WorkSafe inquiry to boost State’s safety laws, says MLC
South Metropolitan MLC Kate Doust has welcomed an inquiry and raft of new laws passed in Parliament to tackle a high rate of workplace deaths, and offer better compensation to loved ones left behind.
An inquiry by the Public Administration Committee into WorkSafe Western Australia has started after almost 20 deaths were recorded each year from 2006 to 2016.
Ms Doust said there had been 315 work-related deaths in WA since 2001, including the death of a scaffolder who fell 10m while working at the Alcoa refinery in Kwinana in November 2015.
Three workplace fatalities happened in Kwinana in 2013, 2014 and 2015 plus one death in Rockingham in 2017.
The PAC is reviewing existing laws and will investigate Worksafe’s performance against the objectives of the Occupational Health and Safety Act.
Ms Doust said the WorkSafe inquiry launched in June last year, with several submissions made and hearings now taking place.
She said the strengthening of safety laws, including bigger fines and longer jail terms, would put WA more in line with other States in Australia.
“This is a significant inquiry looking at how WorkSafe functions and its delivery of services to workplaces in WA,” Ms Doust said.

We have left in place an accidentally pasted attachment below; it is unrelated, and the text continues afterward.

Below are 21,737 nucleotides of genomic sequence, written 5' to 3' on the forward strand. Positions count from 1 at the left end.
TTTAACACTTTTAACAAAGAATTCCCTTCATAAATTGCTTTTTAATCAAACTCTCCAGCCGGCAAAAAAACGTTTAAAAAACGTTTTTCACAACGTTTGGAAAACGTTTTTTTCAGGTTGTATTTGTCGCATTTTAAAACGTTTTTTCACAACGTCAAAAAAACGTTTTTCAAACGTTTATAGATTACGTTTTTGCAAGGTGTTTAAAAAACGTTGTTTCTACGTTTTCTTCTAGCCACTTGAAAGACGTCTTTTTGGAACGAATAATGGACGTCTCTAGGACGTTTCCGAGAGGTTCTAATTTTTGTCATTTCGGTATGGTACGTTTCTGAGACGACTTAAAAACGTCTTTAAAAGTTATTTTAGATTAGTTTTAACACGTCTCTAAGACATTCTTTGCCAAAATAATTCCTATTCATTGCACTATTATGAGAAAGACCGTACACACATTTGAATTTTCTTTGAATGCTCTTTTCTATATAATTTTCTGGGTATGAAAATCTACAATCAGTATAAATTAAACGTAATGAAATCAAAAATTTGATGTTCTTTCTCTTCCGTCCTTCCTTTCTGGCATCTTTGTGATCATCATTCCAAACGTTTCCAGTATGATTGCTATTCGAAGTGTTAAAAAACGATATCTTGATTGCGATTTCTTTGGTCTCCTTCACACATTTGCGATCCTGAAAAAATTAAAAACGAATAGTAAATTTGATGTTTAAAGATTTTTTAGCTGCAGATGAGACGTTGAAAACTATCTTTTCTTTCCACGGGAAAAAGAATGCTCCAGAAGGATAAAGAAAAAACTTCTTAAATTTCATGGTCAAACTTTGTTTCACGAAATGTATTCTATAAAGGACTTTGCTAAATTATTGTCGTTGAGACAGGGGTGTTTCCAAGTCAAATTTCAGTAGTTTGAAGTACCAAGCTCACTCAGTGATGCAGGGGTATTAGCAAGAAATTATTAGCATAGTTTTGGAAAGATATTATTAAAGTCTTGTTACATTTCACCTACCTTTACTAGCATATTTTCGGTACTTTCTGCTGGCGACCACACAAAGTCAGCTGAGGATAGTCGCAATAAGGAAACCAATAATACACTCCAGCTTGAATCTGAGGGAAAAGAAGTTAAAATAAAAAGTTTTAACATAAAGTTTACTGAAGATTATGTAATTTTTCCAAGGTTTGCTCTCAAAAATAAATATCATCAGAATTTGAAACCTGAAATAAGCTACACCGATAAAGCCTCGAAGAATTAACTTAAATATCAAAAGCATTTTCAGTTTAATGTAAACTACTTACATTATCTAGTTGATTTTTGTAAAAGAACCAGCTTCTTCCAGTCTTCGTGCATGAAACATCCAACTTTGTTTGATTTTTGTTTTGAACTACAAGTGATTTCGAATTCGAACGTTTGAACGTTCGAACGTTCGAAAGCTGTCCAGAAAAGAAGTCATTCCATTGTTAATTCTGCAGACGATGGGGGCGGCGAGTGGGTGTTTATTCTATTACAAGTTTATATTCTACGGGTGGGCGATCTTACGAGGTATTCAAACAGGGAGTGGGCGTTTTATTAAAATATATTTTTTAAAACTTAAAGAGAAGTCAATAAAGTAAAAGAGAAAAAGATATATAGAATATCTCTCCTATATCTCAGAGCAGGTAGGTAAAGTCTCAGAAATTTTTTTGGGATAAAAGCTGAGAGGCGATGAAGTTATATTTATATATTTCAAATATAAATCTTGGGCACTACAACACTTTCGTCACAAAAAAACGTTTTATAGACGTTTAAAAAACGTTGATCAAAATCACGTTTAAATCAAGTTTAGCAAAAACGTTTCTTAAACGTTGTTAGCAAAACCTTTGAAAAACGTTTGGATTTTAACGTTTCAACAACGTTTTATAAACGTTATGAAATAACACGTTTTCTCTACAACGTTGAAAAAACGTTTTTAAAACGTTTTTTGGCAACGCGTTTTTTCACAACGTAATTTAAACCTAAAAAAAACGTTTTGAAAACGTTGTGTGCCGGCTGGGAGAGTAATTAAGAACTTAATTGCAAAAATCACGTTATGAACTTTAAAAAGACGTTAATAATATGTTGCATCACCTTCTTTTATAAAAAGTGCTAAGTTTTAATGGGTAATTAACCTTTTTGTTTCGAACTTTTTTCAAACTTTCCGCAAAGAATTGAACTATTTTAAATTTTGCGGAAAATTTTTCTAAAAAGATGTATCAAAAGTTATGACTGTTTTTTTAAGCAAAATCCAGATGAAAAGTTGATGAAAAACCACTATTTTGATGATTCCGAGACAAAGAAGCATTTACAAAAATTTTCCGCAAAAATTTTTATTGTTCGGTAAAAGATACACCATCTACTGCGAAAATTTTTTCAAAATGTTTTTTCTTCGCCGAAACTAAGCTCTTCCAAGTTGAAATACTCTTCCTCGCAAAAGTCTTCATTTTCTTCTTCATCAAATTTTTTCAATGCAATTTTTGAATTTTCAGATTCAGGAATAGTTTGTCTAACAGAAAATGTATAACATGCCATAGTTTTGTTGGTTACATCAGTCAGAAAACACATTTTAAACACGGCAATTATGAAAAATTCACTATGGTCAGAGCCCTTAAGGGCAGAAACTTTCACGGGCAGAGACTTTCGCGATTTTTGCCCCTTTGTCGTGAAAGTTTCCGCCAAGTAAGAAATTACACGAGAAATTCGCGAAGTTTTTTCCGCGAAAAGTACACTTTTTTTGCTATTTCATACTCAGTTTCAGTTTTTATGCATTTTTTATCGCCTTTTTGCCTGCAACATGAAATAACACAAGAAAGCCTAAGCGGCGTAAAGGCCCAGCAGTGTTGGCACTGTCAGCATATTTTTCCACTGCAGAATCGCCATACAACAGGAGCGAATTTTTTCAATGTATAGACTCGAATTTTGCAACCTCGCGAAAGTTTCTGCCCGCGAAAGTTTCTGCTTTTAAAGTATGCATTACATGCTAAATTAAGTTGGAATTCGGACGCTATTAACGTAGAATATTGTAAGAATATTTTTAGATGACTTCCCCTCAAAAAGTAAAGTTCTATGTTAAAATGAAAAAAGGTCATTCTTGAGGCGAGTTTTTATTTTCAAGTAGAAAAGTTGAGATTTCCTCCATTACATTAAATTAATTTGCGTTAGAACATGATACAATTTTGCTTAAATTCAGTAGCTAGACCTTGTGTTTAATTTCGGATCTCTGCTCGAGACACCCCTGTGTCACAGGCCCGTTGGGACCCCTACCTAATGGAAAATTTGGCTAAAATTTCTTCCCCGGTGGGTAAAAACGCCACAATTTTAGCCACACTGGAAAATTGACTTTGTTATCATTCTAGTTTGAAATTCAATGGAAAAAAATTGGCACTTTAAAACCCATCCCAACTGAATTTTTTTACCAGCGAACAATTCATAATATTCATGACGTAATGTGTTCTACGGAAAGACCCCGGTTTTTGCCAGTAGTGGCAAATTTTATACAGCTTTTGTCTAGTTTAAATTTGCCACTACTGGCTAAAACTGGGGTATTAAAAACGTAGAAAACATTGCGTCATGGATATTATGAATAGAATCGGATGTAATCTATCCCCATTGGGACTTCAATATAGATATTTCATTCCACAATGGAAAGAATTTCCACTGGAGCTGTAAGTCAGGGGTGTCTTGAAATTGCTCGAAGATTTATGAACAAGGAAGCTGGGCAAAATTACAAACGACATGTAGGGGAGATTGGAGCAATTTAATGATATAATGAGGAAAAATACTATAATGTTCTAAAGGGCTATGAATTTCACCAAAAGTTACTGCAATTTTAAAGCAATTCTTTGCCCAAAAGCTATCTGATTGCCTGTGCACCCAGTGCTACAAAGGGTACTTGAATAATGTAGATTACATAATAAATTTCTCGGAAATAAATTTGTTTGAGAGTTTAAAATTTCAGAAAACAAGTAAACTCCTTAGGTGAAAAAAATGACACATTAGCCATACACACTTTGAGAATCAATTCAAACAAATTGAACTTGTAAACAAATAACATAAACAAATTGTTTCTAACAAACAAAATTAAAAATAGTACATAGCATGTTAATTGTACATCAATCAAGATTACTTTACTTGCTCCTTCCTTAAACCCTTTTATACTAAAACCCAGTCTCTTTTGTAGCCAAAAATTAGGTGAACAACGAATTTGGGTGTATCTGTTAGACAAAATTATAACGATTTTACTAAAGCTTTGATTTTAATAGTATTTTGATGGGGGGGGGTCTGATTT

“I am looking forward to the committee’s report being tabled in the Legislative Council in the near future.”
Ms Doust has also welcomed better compensation for de facto partners in an amendment to the Workers Compensation and Injury Management Act.
She said the new laws increased lump sum payments to dependents.
“These payments will increase –— up to a maximum of $308,339 — and a de facto partner will have the same entitlements as a married spouse. This will provide some financial relief and comfort to a number of families and partners of workers who have died in workplace incidents,” she said.
Ms Doust said the change in penalties and better support for families were two “significant pieces of legislation”.
She said the State Govern-ment was also reviewing industrial relations legislation.
Kwinana Industries Council director Chris Oughton said industry took worker and public safety very seriously and supported legislative clarification.
“There is a great deal of legislation and regulation related to safety, and as often is the case, the various State and Federal jurisdictions have their own laws and standards. It’s a bit of a mess really,” he said.
“Industry is a supporter of legislative simplification (clarity), and this means standardising laws and, very importantly, definitions.
“Having a lot of complexity in any field of regulatory law drives industry and regulator resources into side issues often based on process and definition arguments when it would be far better to focus those resources into work that delivers even further improved worker and public safety outcomes.”
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